Monday, January 24, 2011

Strange Customs

So many of our practices and customs have become a regular part of our life. We get used to them to the point where we don't realize how odd they can look to an outsider.

That's how it was for me, anyhow. Then Kelly (*not her real name) moved into my area at work. Everyone else in the area are frum yidden, so needless to say, Kelly finds our discussions both confusing and amusing.

Take, for example, the birth of Esther's grandson, and her preparations for the upcoming bris. Leaving aside the entertaining conversation we had with Kelly about the custom of bris milah, Kelly found something else confusing.

"Your daughter had a baby?" she inquired. Esther nodded.
"So," Kelly continued, "why didn't you bring in some booze and say that word- what's that word that the guys always say when someone has a baby?"
"Lechaim?" I offered.
"Yeah, why don't you bring in booze and say lehayim?"

Esther didn't have much of an explanation, and so the matter was put to rest until the next day,

The timing was kind of ironic, when you think about it. You see, the very next morning, one of the guys who works near me had a family member's yartzeit. He commemorated it, as usual, by bringing a bottle of scotch and a big box of rugalach.

Kelly saw the treats and exclaimed excitedly "Oh, someone had a baby and they are making a lehayim!"

One of the men that had stopped by for some refreshments offered her an explanation. "Actually, nobody had a baby. Somebody died." thinking he was being sarcastic, Kelly started to laugh. She stopped though when nobody else laughed.

I took pity on her and explained. "He isn't joking. Somebody actually did die." her confusion at that point was complete. "You mean they're drinking booze to celebrate that someone DIED?"

I nodded. She wanted an explanation, but suddenly everyone got busy with work. Some things are better left unexplained.


Chaim said...

Actually according to my brother, the custom was to make a siyum on the yartzeit of the deceased in order to give a merit for the neshama. The siyum is always accompanied with a meal in order to have a seudas mitzva. Apparently, over the years people decided that they liked the food and they no longer made the siyum. Now people just bring in food, and yes it is very weird.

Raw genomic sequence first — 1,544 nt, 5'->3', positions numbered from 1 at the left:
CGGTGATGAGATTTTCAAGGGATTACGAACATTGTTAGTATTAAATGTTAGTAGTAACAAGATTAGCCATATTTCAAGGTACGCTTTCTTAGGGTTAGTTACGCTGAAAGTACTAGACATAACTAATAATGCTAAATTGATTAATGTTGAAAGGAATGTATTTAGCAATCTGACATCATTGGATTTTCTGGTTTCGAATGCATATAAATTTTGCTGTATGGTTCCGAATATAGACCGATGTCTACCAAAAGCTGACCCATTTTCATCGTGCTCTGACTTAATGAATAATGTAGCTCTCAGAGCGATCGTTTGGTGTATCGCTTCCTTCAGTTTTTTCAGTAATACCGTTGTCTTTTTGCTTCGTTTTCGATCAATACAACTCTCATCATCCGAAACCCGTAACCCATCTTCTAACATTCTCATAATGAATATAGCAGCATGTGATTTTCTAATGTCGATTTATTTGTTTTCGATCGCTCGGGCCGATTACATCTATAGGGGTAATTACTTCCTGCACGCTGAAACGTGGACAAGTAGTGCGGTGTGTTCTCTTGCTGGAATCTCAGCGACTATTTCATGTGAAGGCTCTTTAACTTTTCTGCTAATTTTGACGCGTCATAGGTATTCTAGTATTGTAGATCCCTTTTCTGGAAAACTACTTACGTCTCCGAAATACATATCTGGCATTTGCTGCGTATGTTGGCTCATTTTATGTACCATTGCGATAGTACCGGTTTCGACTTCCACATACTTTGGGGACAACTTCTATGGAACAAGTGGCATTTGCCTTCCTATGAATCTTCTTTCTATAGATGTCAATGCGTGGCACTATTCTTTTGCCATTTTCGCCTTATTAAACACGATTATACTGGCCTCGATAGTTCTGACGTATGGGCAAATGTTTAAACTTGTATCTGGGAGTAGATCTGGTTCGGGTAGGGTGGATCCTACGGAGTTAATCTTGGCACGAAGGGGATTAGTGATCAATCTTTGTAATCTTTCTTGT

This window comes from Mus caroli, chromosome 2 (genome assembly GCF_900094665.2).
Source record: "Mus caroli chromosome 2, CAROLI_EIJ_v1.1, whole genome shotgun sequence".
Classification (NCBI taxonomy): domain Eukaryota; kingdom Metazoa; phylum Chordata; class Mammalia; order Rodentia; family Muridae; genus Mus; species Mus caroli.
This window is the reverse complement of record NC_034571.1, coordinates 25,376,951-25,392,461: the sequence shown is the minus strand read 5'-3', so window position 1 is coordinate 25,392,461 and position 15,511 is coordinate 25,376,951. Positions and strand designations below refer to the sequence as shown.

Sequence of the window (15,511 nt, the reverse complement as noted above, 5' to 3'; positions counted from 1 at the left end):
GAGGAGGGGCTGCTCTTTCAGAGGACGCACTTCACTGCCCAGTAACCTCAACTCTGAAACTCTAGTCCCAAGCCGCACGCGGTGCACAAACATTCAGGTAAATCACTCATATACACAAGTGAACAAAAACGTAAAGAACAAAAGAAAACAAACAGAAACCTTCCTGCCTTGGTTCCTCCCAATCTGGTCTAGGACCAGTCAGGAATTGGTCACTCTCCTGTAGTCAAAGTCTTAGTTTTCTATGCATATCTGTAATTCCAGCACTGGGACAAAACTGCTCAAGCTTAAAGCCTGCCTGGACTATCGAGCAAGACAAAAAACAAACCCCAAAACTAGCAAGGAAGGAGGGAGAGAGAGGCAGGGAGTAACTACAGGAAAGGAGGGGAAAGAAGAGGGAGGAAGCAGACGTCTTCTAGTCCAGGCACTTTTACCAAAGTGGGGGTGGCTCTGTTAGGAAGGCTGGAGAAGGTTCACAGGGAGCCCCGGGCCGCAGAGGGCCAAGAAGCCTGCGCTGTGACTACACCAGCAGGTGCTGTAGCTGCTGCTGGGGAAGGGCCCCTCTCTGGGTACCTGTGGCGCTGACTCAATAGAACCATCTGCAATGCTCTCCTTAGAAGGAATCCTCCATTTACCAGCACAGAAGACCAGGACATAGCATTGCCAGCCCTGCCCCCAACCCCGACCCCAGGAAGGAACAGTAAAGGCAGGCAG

tesyaa said...

Chaim! How dare you say a frum person's custom is weird :)

English Major said...

There is a concept of "tikkun" - it wasn't characterized as a siyum, but along the lines of tzedaka - that those who were hungry in shul could eat the memory of the deceased. It is a chassidishe concept in origin - nowadays there are no longer starving beggars in shul, but the minhag stayed. It's nice, really, to toast to the memory of the dead.

I don't think it's specific to Jews, however. Many cultures get inebriated in the memory of the dead.

Mushkie said...

Poor kelly :) is she a yid? Someone plz explain to her bc i would hate for her to associate something as amazing as rugelach with a yahrtzeit.

Shades of Grey said...

Mt grandfather, who was president of our local chevra kadisha for many years, used to have a minhag after a funeral for the members of the chevra kadisha to gather near the entrance to the cemetary and have a lechaim that they would never have to do another job. Now that's a real "toast" to life.